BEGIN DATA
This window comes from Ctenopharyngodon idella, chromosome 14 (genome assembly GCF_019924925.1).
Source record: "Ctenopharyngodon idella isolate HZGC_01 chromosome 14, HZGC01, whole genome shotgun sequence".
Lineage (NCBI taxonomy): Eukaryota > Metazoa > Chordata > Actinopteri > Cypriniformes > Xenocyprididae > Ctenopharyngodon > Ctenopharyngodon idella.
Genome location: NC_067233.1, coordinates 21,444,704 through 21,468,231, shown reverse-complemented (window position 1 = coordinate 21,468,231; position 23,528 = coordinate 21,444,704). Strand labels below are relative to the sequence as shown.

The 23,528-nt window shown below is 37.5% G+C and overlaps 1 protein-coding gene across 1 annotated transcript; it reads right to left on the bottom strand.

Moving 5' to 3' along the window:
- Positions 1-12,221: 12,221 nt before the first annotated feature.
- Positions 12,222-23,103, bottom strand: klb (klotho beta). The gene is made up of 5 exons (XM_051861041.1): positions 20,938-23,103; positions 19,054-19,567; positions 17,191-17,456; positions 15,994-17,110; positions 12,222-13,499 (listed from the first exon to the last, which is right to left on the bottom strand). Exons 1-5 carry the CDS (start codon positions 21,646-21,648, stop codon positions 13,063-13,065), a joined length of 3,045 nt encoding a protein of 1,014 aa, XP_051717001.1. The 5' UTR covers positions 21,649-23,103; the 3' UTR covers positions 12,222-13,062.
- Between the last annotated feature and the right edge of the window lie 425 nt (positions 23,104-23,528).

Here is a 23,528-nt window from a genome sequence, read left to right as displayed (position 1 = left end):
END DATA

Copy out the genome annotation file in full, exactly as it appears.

This window comes from Ctenopharyngodon idella, chromosome 14 (genome assembly GCF_019924925.1).
Source record: "Ctenopharyngodon idella isolate HZGC_01 chromosome 14, HZGC01, whole genome shotgun sequence".
Lineage (NCBI taxonomy): Eukaryota > Metazoa > Chordata > Actinopteri > Cypriniformes > Xenocyprididae > Ctenopharyngodon > Ctenopharyngodon idella.
Genome location: NC_067233.1, coordinates 21,444,704 through 21,468,231, shown reverse-complemented (window position 1 = coordinate 21,468,231; position 23,528 = coordinate 21,444,704). Strand labels below are relative to the sequence as shown.

The 23,528-nt window shown below is 37.5% G+C and overlaps 1 protein-coding gene across 1 annotated transcript; it reads right to left on the bottom strand.

Moving 5' to 3' along the window:
- Positions 1-12,221: 12,221 nt before the first annotated feature.
- Positions 12,222-23,103, bottom strand: klb (klotho beta). The gene is made up of 5 exons (XM_051861041.1): positions 20,938-23,103; positions 19,054-19,567; positions 17,191-17,456; positions 15,994-17,110; positions 12,222-13,499 (listed from the first exon to the last, which is right to left on the bottom strand). Exons 1-5 carry the CDS (start codon positions 21,646-21,648, stop codon positions 13,063-13,065), a joined length of 3,045 nt encoding a protein of 1,014 aa, XP_051717001.1. The 5' UTR covers positions 21,649-23,103; the 3' UTR covers positions 12,222-13,062.
- Between the last annotated feature and the right edge of the window lie 425 nt (positions 23,104-23,528).

Here is a 23,528-nt window from a genome sequence, read left to right as displayed (position 1 = left end):